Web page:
DELSU Law Progamme Scores 90.8 Per Cent In Accreditation

THE Registrar of the Delta State
University (DELSU), Abraka, Mr.
Dan Urhibo, has disclosed that the
National Universities Commission (NUC)
has granted full accreditation status for the
Law programme of the university.
Urhibo, in a statement, noted that, by
virtue of the accreditation, the university
would admit candidates for the Law
programme in the 2017/2018 academic
session and will remain accredited till
December 2021.
The state read in part: “The management
of the Delta State University is using this
opportunity to express its sincere gratitude
and appreciation to the Governor of Delta
State and Visitor to the Delta State University,
Senator Ifeanyi Okowa.
“Also to be appreciated are the president
and members of Isoko Development Union
(IDU), staff, students, alumni and body of
SANS in Delta State for the various roles
played in achieving this feat.”
A summary of results of November-
December, 2016, accreditation exercise of
Delta State University, Abraka, as released
by the NUC showed that Law scored a total
of 90.8 per cent.
It will be recalled that during the 2015
accreditation exercise, Law was denied
accreditation, until the 2016 accreditation
which saw Law emerge victorious.
A professor of Horticulture, Department
of Agronomy, Delta State University
(DELSU), Abraka, Prof. Moses Ojeifo, has
disclosed that genetic resources constitute
the foundation upon which agriculture and
food security is based, warning that failure
to ensure sustainability in plant seedlings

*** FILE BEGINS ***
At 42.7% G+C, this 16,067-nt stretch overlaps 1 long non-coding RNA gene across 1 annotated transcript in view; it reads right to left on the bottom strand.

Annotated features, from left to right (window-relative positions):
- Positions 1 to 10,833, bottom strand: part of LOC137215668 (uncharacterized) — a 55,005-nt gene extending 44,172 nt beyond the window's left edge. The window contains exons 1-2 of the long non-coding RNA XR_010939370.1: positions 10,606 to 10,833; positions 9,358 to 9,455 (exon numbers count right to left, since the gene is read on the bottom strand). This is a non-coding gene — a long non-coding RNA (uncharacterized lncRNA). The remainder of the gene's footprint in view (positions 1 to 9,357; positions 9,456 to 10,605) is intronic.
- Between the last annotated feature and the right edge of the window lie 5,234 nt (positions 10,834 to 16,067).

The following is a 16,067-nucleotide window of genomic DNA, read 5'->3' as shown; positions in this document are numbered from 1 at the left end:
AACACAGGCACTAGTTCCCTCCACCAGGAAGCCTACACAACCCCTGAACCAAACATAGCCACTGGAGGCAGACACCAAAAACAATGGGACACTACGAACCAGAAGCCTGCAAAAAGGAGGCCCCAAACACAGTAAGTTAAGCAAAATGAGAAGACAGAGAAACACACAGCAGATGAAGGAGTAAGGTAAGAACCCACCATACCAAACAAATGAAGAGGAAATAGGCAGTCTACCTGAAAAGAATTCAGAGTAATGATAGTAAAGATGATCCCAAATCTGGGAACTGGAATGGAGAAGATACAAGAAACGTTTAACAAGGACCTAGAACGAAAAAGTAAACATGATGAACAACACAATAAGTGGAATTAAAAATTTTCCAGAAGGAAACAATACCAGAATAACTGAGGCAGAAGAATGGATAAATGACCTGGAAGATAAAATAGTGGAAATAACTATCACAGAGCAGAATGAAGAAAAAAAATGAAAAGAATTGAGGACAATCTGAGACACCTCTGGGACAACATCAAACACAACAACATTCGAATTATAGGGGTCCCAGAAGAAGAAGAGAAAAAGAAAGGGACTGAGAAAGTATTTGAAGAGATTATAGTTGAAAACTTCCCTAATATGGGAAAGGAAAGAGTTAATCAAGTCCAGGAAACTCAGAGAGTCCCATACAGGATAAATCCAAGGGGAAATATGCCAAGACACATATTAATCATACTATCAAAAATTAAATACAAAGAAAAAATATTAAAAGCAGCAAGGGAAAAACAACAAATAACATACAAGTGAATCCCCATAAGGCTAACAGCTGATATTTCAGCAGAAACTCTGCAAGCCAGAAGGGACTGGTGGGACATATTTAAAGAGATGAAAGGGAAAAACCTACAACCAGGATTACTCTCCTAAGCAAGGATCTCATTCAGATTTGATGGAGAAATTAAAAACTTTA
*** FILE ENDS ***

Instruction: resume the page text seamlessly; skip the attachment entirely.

would lead to desolation.
Ojeifo, who spoke in Abraka during the
56th in the series of inaugural lectures of
the Delta State University (DELSU), Abraka,
titled, “ Lost Crops of Nigeria: Who Shall
We Send To Retrieve Them,” noted that the
neglect of the various plant seedlings was a
trend that needed to be discarded at all cost
to avoid global depletion of plant.
He explained that the global depletion of
plant was due to environmental degradation
caused by unbridled deforestation,
uncontrolled burning of bush, pollution
and a host of other factors.
“Endangered or lesser known species
are mostly affected because little is known
about their propagation. Under the current
threat of genetic depletion, intervention
in the conservation of genetic resources
is expected to guarantee the survival of
posterity and provide sufficient time for
leisure as food and health security arising
from the use and application of these plants
will be assured.
“I have only been on this earth for less
than one century. You can imagine what
it was in the last 10 centuries before my
time and what will happen in the next 10
if nothing is done to salvage the situation.
If we go by the rate of crop loss observed,
what will be on the table of the next few
generations will be strange from what we
have today.
The professor of agronomy emphasised
that the need for crop restoration, like
the voice of Biblical St. John crying in the
wilderness, “Is asking every hand to be
on deck, in making little efforts here and
there to help retrieve our about-to-get lost
crops, food culture and every other thing
that will not make us forget where we are
coming from.
Continuing, Ojeifo said, “This cry is intended
to ensure that it will not be said
that we forget the past, ignored the present
and destroyed the future, particularly with
regard to our lesser known or endangered
crop species and indigenous food culture.
“The question of “Who shall we send?” to
retrieve our lost crops and traditional food
culture, is for all of us to say ‘ send me’ by
peeping into where we are coming from,
and to do the needful; to retrieve a crop.
It is not a job for the other person alone,
but the responsibility of all.
He, therefore, enjoined all to retrieve
a seed, crop, family, farm, family, nation
prosperity and posterity so that the campaign
could yield meaningful result in the
nearest future.